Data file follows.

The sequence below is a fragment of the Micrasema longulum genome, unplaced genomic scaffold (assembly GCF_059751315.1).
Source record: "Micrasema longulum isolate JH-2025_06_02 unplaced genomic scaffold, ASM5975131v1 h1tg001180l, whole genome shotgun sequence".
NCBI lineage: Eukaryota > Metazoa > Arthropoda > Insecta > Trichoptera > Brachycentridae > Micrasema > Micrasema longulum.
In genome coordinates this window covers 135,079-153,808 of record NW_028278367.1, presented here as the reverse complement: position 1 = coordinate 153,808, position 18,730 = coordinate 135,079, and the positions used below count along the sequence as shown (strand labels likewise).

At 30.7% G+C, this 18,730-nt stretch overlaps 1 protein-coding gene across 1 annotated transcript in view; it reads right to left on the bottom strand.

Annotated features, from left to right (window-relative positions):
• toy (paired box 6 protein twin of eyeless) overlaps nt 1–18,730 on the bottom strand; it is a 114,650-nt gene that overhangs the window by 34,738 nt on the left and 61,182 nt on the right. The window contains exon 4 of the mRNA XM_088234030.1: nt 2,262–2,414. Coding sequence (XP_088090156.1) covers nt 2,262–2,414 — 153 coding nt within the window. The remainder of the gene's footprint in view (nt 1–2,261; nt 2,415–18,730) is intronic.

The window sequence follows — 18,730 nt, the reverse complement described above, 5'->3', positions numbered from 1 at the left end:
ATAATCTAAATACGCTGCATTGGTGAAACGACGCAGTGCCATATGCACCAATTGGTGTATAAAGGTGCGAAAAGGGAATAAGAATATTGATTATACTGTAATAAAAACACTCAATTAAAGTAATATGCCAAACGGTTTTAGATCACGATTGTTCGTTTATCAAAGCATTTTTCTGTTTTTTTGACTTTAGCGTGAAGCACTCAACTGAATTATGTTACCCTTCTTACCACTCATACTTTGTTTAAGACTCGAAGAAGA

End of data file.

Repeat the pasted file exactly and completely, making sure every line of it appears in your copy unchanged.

The sequence below is a fragment of the Micrasema longulum genome, unplaced genomic scaffold (assembly GCF_059751315.1).
Source record: "Micrasema longulum isolate JH-2025_06_02 unplaced genomic scaffold, ASM5975131v1 h1tg001180l, whole genome shotgun sequence".
NCBI lineage: Eukaryota > Metazoa > Arthropoda > Insecta > Trichoptera > Brachycentridae > Micrasema > Micrasema longulum.
In genome coordinates this window covers 135,079-153,808 of record NW_028278367.1, presented here as the reverse complement: position 1 = coordinate 153,808, position 18,730 = coordinate 135,079, and the positions used below count along the sequence as shown (strand labels likewise).

At 30.7% G+C, this 18,730-nt stretch overlaps 1 protein-coding gene across 1 annotated transcript in view; it reads right to left on the bottom strand.

Annotated features, from left to right (window-relative positions):
• toy (paired box 6 protein twin of eyeless) overlaps nt 1–18,730 on the bottom strand; it is a 114,650-nt gene that overhangs the window by 34,738 nt on the left and 61,182 nt on the right. The window contains exon 4 of the mRNA XM_088234030.1: nt 2,262–2,414. Coding sequence (XP_088090156.1) covers nt 2,262–2,414 — 153 coding nt within the window. The remainder of the gene's footprint in view (nt 1–2,261; nt 2,415–18,730) is intronic.

The window sequence follows — 18,730 nt, the reverse complement described above, 5'->3', positions numbered from 1 at the left end:
ATAATCTAAATACGCTGCATTGGTGAAACGACGCAGTGCCATATGCACCAATTGGTGTATAAAGGTGCGAAAAGGGAATAAGAATATTGATTATACTGTAATAAAAACACTCAATTAAAGTAATATGCCAAACGGTTTTAGATCACGATTGTTCGTTTATCAAAGCATTTTTCTGTTTTTTTGACTTTAGCGTGAAGCACTCAACTGAATTATGTTACCCTTCTTACCACTCATACTTTGTTTAAGACTCGAAGAAGA